Skip to main content
Version: 3.4.0


Docusaurus consists of a set of npm packages.


Use the Fast Track to understand Docusaurus in 5 minutes ⏱!

Use to test Docusaurus immediately in your browser!


  • Node.js version 18.0 or above (which can be checked by running node -v). You can use nvm for managing multiple Node versions on a single machine installed.
    • When installing Node.js, you are recommended to check all checkboxes related to dependencies.

Scaffold project website​

The easiest way to install Docusaurus is to use the command line tool that helps you scaffold a skeleton Docusaurus website. You can run this command anywhere in a new empty repository or within an existing repository, it will create a new directory containing the scaffolded files.

npx create-docusaurus@latest my-website classic

We recommend the classic template so that you can get started quickly, and it contains features found in Docusaurus 1. The classic template contains @docusaurus/preset-classic which includes standard documentation, a blog, custom pages, and a CSS framework (with dark mode support). You can get up and running extremely quickly with the classic template and customize things later on when you have gained more familiarity with Docusaurus.

You can also use the template's TypeScript variant by passing the --typescript flag. See TypeScript support for more information.

npx create-docusaurus@latest my-website classic --typescript

If you are setting up a new Docusaurus website for a Meta open source project, run this command inside an internal repository, which comes with some useful Meta-specific defaults:

scarf static-docs-bootstrap
Alternative installation commands

You can also initialize a new project using your preferred project manager:

npm init docusaurus

Run npx create-docusaurus@latest --help, or check out its API docs for more information about all available flags.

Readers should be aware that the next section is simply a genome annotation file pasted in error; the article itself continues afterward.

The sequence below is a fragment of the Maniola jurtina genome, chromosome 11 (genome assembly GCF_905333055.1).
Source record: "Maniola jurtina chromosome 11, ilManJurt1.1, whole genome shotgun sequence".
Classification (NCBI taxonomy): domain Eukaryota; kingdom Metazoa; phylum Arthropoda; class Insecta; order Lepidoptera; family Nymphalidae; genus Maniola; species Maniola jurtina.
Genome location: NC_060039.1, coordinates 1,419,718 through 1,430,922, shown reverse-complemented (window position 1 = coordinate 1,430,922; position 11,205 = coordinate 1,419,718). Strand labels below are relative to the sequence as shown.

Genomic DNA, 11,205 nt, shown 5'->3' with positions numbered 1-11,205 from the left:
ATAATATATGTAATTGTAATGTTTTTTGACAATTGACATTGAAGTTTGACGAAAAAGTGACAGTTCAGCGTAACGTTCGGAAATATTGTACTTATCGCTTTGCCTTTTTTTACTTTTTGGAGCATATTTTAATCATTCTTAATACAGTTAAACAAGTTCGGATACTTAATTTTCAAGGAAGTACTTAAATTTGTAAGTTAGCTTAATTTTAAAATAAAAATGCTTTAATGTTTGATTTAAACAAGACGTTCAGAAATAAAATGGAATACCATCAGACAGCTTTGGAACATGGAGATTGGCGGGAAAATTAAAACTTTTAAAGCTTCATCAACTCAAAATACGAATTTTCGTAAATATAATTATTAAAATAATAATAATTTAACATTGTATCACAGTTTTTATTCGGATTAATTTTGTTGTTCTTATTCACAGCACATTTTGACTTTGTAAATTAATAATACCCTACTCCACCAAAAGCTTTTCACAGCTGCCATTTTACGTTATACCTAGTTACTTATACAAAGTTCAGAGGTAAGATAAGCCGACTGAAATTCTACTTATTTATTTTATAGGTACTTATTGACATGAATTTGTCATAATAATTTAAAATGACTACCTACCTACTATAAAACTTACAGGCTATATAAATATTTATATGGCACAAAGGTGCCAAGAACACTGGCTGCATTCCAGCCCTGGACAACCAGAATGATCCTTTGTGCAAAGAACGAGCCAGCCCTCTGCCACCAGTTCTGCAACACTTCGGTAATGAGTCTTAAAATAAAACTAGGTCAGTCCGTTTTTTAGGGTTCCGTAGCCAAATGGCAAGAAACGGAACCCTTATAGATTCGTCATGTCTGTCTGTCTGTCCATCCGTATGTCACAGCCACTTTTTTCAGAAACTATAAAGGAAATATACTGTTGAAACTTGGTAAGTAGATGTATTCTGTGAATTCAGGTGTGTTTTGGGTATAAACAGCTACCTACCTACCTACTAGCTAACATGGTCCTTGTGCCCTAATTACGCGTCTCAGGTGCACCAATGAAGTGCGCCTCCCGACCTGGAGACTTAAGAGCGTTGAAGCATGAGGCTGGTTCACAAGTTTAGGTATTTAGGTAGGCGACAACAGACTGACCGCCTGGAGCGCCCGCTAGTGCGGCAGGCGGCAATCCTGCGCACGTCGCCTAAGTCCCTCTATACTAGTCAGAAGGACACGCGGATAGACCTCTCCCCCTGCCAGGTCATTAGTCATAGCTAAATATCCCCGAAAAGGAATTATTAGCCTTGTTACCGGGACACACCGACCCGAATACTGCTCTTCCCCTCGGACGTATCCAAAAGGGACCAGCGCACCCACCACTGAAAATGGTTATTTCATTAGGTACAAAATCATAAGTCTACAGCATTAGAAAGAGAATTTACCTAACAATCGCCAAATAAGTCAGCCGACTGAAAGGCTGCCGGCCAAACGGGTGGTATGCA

Project structure​

Assuming you chose the classic template and named your site my-website, you will see the following files generated under a new directory my-website/:

β”œβ”€β”€ blog
β”‚ β”œβ”€β”€
β”‚ β”œβ”€β”€
β”‚ └──
β”œβ”€β”€ docs
β”‚ β”œβ”€β”€
β”‚ β”œβ”€β”€
β”‚ β”œβ”€β”€
β”‚ └──
β”œβ”€β”€ src
β”‚ β”œβ”€β”€ css
β”‚ β”‚ └── custom.css
β”‚ └── pages
β”‚ β”œβ”€β”€ styles.module.css
β”‚ └── index.js
β”œβ”€β”€ static
β”‚ └── img
β”œβ”€β”€ docusaurus.config.js
β”œβ”€β”€ package.json
β”œβ”€β”€ sidebars.js
└── yarn.lock

Project structure rundown​

  • /blog/ - Contains the blog Markdown files. You can delete the directory if you've disabled the blog plugin, or you can change its name after setting the path option. More details can be found in the blog guide
  • /docs/ - Contains the Markdown files for the docs. Customize the order of the docs sidebar in sidebars.js. You can delete the directory if you've disabled the docs plugin, or you can change its name after setting the path option. More details can be found in the docs guide
  • /src/ - Non-documentation files like pages or custom React components. You don't have to strictly put your non-documentation files here, but putting them under a centralized directory makes it easier to specify in case you need to do some sort of linting/processing
    • /src/pages - Any JSX/TSX/MDX file within this directory will be converted into a website page. More details can be found in the pages guide